Choose when to block your phone number

Prevent your cell phone number and information from being collected by blocking your phone number. Allow family and friends to identify your calls by adding a prefix to their numbers in your contacts.

Jason Cipriani/CNET

Your cell phone number is one of the many items of personal information that are bought and sold via the Internet.

The Privacy Rights Clearinghouse fact sheet on protecting your telephone records describes businesses that sell information related to any cell phone number you provide them, including the name and address associated with the number.

Plenty of businesses you call collect your phone number and any other caller-ID information that you provide. You have to imagine that some (most?) of those businesses are selling, trading, or otherwise using the information they collect about their customers.

That's why it makes sense not to share your caller information with every person or business you call. On the other hand, many people automatically reject calls from private numbers.

To ensure the people closest to you can identify your calls, you can override caller ID blocking by entering either *82 or *31 before the number. What's missing is a single setting that allows all the calls you make to your contacts to identify you -- and all other calls to hide your ID.

Four useful prefixes
Every cell phone should come with the option to enable caller ID when you're calling a number that's listed in your contacts. Instead, caller-ID blocking is all or nothing. Even worse, the process for enabling and disabling caller ID depends on your service provider and type of phone.

For example, on an AT&T iPhone, you can block your caller ID in Settings > Phone > Show My Caller ID and then toggle the switch to off.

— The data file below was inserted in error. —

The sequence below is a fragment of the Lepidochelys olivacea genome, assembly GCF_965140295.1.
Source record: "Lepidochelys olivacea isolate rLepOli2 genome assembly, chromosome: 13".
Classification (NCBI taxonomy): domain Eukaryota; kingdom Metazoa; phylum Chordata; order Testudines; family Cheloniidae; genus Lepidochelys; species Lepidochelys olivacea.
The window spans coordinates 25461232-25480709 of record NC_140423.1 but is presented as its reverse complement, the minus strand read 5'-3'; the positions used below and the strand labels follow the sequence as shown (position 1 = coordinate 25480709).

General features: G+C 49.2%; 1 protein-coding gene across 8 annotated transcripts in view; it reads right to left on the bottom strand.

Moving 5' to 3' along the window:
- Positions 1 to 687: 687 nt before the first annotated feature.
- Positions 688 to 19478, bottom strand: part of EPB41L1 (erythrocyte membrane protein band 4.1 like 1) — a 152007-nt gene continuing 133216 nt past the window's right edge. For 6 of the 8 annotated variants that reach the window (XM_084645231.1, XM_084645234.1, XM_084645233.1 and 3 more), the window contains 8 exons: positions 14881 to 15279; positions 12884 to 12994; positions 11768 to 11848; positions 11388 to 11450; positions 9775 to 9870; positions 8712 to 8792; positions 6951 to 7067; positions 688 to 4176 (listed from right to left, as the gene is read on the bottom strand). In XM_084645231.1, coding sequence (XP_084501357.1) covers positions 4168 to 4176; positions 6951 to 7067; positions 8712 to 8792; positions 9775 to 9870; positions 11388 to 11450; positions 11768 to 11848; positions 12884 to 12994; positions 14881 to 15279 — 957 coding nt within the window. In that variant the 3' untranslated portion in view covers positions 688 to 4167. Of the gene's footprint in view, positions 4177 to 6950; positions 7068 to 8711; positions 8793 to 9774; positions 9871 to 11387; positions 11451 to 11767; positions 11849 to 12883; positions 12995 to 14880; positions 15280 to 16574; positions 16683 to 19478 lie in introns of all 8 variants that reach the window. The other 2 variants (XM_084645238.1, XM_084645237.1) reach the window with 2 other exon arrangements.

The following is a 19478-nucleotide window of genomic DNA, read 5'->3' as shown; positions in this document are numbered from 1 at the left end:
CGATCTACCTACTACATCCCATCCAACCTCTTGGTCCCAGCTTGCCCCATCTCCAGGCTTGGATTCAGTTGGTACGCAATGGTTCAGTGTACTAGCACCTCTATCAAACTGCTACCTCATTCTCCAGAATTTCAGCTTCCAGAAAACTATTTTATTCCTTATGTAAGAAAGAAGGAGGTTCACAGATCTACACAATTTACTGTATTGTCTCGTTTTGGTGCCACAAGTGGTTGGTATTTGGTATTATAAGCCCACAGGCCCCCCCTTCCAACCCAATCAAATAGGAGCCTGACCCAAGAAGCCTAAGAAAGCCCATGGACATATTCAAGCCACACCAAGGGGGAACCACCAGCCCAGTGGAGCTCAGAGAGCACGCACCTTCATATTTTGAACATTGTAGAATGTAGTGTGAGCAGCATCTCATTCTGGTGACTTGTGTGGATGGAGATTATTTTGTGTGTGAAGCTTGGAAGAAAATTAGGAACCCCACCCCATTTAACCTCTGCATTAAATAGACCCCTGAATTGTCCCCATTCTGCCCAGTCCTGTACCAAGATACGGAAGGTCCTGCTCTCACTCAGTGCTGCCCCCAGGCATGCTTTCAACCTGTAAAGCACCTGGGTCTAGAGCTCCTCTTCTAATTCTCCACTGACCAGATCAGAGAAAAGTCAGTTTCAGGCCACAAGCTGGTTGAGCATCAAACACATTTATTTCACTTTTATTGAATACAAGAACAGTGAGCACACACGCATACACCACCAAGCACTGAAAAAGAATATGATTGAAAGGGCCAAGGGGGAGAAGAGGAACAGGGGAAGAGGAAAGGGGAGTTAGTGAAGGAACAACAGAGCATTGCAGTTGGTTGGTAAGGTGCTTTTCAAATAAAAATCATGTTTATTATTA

For other carriers and phone models, disabling caller ID for your outgoing calls may require signing into your account on your service provider's site to change the settings, or calling the company's toll-free support number. (Note that your number isn't blocked when you call 911, toll-free numbers, and some other business numbers.)

You can block all incoming calls except those from the numbers you choose, as I described in last February's " How to screen unwanted calls on iPhones and Android phones ."

iPhone contact number with caller-ID-unblock prefix
Edit the phone numbers of family, friends, and associates in your contacts to add the prefix that unblocks caller ID. Screenshot by Dennis O'Reilly/CNET

The simplest approach for selective outbound caller ID is to add one of two unblocking prefixes to each contact's phone number. Which of the two asterisk ("*") prefixes to use depends on your phone and carrier.

At least one telephone star command is so popular it's a verb, as in "I *69ed him to find out which bar he was calling from." You may also know that you can enter *67 to enable block your number for an individual call, *82 to disable caller-ID blocking, and *70 to disable call waiting.

Unfortunately, *82 doesn't work on iPhones using AT&T service (*67 may not work, either). On these phones, the prefix that both disables and enables caller ID blocking is *31, which reverses the setting whether it's set to show or hide your phone number.

The Verizon support site provides instructions for using caller ID on phones on their network. Likewise, the AT&T support site explains how to use the caller ID features on its iPhones and other models. T-Mobile's Blocking Anonymous Callers page refers you to the instructions that came with your phone, or suggests that you call the company's support number.

It's a hassle to enter the unblock prefix for family, friends, and business associates one contact number at a time. But until phone companies offer a one-click, contacts-only, caller-ID option, the manual approach is your best bet.

About the author

    Dennis O'Reilly began writing about workplace technology as an editor for Ziff-Davis' Computer Select, back when CDs were new-fangled, and IBM's PC XT was wowing the crowds at Comdex. He spent more than seven years running PC World's award-winning Here's How section, beginning in 2000. O'Reilly has written about everything from web search to PC security to Microsoft Excel customizations. Along with designing, building, and managing several different web sites, Dennis created the Travel Reference Library, a database of travel guidebook reviews that was converted to the web in 1996 and operated through 2000.

     

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